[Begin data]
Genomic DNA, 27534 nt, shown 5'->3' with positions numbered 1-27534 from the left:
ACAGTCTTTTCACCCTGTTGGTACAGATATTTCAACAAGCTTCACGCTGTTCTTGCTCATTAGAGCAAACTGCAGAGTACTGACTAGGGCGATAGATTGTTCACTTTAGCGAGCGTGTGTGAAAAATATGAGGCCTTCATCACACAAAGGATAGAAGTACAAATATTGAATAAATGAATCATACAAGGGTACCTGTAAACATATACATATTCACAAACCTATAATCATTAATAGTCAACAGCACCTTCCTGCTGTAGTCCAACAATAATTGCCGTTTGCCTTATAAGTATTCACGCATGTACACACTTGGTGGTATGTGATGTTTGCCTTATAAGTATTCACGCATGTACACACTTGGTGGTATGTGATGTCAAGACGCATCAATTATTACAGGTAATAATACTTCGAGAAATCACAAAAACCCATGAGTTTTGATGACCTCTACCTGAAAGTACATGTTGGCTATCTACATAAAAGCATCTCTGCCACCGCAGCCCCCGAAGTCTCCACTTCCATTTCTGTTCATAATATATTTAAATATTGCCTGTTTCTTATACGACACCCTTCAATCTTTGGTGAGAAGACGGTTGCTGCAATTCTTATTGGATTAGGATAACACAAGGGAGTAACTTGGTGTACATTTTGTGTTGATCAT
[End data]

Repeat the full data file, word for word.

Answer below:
Genomic DNA, 27534 nt, shown 5'->3' with positions numbered 1-27534 from the left:
ACAGTCTTTTCACCCTGTTGGTACAGATATTTCAACAAGCTTCACGCTGTTCTTGCTCATTAGAGCAAACTGCAGAGTACTGACTAGGGCGATAGATTGTTCACTTTAGCGAGCGTGTGTGAAAAATATGAGGCCTTCATCACACAAAGGATAGAAGTACAAATATTGAATAAATGAATCATACAAGGGTACCTGTAAACATATACATATTCACAAACCTATAATCATTAATAGTCAACAGCACCTTCCTGCTGTAGTCCAACAATAATTGCCGTTTGCCTTATAAGTATTCACGCATGTACACACTTGGTGGTATGTGATGTTTGCCTTATAAGTATTCACGCATGTACACACTTGGTGGTATGTGATGTCAAGACGCATCAATTATTACAGGTAATAATACTTCGAGAAATCACAAAAACCCATGAGTTTTGATGACCTCTACCTGAAAGTACATGTTGGCTATCTACATAAAAGCATCTCTGCCACCGCAGCCCCCGAAGTCTCCACTTCCATTTCTGTTCATAATATATTTAAATATTGCCTGTTTCTTATACGACACCCTTCAATCTTTGGTGAGAAGACGGTTGCTGCAATTCTTATTGGATTAGGATAACACAAGGGAGTAACTTGGTGTACATTTTGTGTTGATCAT